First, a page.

Skip to main content
Illustration of mother with baby in carrier holding a phone
Bloom Blog

Children's rehab can make parents feel powerless

By Louise Kinross

Gillian King is a Holland Bloorview scientist who studies the social, emotional and psychological world of children with disabilities and their families.

In developing a new measure of family-centred care, she and her CanChild research colleagues held focus groups with 65 Canadian parents of disabled children aged one to 24 to learn about their experiences in children’s rehab. 

Transcripts revealed 214 metaphors parents used to describe their experiences—and most were negative.

A new paper in Disability and Rehabilitation groups the metaphors about care into four themes: a lonely, bewildering journey; a battle that is confrontational, demeaning and/or traumatic; a confusing game with pieces parents have to learn to play; and barriers that feel like hitting walls.

“It was a little surprising and worrisome,” Gillian says. “We felt oh my goodness, family-centred care really hasn’t come as far as we would have hoped. One parent talked about being on an island and the service providers were on a yacht going by and waving, and sometimes the social worker would get in a rowboat and come to visit her.”

In their paper, Gillian and the CanChild research team write: “Overall, the findings reflected a clear lack of family-centred care in gaining access to services, communicating with service providers and being listened to, and in decision-making.”

Gillian says clinicians and organizations have more work to do in “being person-centred and engaged in the world of the family, rather than in the provider world. The system is focused on having x number of clients to see, wanting to get them in and out, focusing on the tangibles of the intervention and a child’s physical abilities, but missing a concern about the person, the relationship and the caring and support that families need.”

Gillian says clinicians need to spend more time upfront meeting with families and listening to their experiences and expectations, rather than moving directly into therapy. “Parents may have expectations that their child is going to be fixed and there’s a quick solution,” she says. “They’re told to go to therapy and they’re expecting certain things to happen, and when they don’t, service providers don’t always share that there may not be an answer, and that more therapy isn’t necessarily better.”

Gillian says clinicians need to help families understand that “the important thing for you and your family is loving your child. It’s not about whether they’re getting a certain number of sessions of gait therapy."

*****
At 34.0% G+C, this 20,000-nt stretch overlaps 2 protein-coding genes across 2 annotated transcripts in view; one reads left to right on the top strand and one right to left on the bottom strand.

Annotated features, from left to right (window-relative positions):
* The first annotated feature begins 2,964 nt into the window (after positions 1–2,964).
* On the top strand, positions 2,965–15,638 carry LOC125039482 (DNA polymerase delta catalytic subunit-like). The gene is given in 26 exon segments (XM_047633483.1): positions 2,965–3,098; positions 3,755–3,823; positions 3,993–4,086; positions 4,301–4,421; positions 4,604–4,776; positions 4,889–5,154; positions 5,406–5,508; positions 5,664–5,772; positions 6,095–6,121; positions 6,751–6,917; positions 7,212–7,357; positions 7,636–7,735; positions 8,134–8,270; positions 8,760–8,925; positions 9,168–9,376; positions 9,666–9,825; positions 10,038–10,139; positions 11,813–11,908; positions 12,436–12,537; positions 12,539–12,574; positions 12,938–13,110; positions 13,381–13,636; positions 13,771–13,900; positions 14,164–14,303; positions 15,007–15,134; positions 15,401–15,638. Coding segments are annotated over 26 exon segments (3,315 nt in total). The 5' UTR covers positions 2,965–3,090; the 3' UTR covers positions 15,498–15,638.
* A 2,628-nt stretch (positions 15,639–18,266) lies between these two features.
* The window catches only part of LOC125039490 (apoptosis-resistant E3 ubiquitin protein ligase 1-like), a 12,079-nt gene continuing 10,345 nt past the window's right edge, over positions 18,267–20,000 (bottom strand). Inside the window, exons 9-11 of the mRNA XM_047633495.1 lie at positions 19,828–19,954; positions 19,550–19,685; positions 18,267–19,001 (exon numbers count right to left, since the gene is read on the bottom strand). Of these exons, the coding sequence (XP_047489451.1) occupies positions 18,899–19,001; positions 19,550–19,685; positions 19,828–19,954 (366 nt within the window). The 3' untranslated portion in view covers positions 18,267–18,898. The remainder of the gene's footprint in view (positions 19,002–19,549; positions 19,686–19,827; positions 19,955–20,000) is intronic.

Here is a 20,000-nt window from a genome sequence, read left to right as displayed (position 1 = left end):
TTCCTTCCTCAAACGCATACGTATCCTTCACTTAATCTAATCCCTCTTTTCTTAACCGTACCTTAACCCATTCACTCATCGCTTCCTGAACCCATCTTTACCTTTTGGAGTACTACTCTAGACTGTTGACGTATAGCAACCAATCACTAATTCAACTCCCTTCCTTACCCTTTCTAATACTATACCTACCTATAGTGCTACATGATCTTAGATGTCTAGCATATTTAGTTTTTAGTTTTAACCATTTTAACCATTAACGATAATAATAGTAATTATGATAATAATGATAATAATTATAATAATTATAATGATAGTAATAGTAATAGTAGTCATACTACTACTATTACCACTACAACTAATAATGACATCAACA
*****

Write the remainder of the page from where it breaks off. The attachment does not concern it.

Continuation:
Gillian says the battle metaphor identified in their study may reflect broader cultural views that devalue disability and parents' hopes that therapies will "normalize" their child, so they better fit in. 

“We need to understand that parents are nervous coming in, and to understand the uncertainty and the power issues that families experience,” Gillian says. “They feel judged, and they want to be cared for and listened to. They want providers to pay attention to their child, to make eye contact, and to do all the things that send the message that the child is valued. One of the best things services can do is open the parents’ eyes to a world where their child is valued not just by the parents, but by others.”

Inexperienced clinicians need mentoring in the kind of care that helps parents feel seen, heard and respected, Gillian says. “Often times they come in trained in technique but lacking an understanding of the family’s feelings of bewilderment and stress. I think clinicians need to understand that they can harm families with a throw-away comment or an [unkind] look. There are harms that come from poor listening.”

Gillian notes that traumatic events early on for parents can colour their experiences, leading them to strategize how to gain control. One parent “talked about how they prepared and rehearsed for days what they were going to say in a meeting,” Gillian recalls.

When parents questioned the system, some were labelled as “bad parents,” or not playing the role of a good family.

There were parents in the study who shared positive experiences of clinicians who listened to them, understood their family, gave feedback on how things were going, and celebrated successes.

But in general, parents used metaphors conveying their uncertainty, powerlessness, isolation, exclusion and hopelessness.

“Parents’ use of metaphors not only reflects a lack of family-centred care but indicates that parents experience unintentional harm in their interactions with service providers,” the authors of the paper write. “Overall, the findings speak to the importance of service providers listening meaningfully and with intent for how parents are experiencing their predicaments.”

Like this content? Sign up for our monthly BLOOM e-letter, follow @LouiseKinross on Twitter, or watch our A Family Like Mine video series.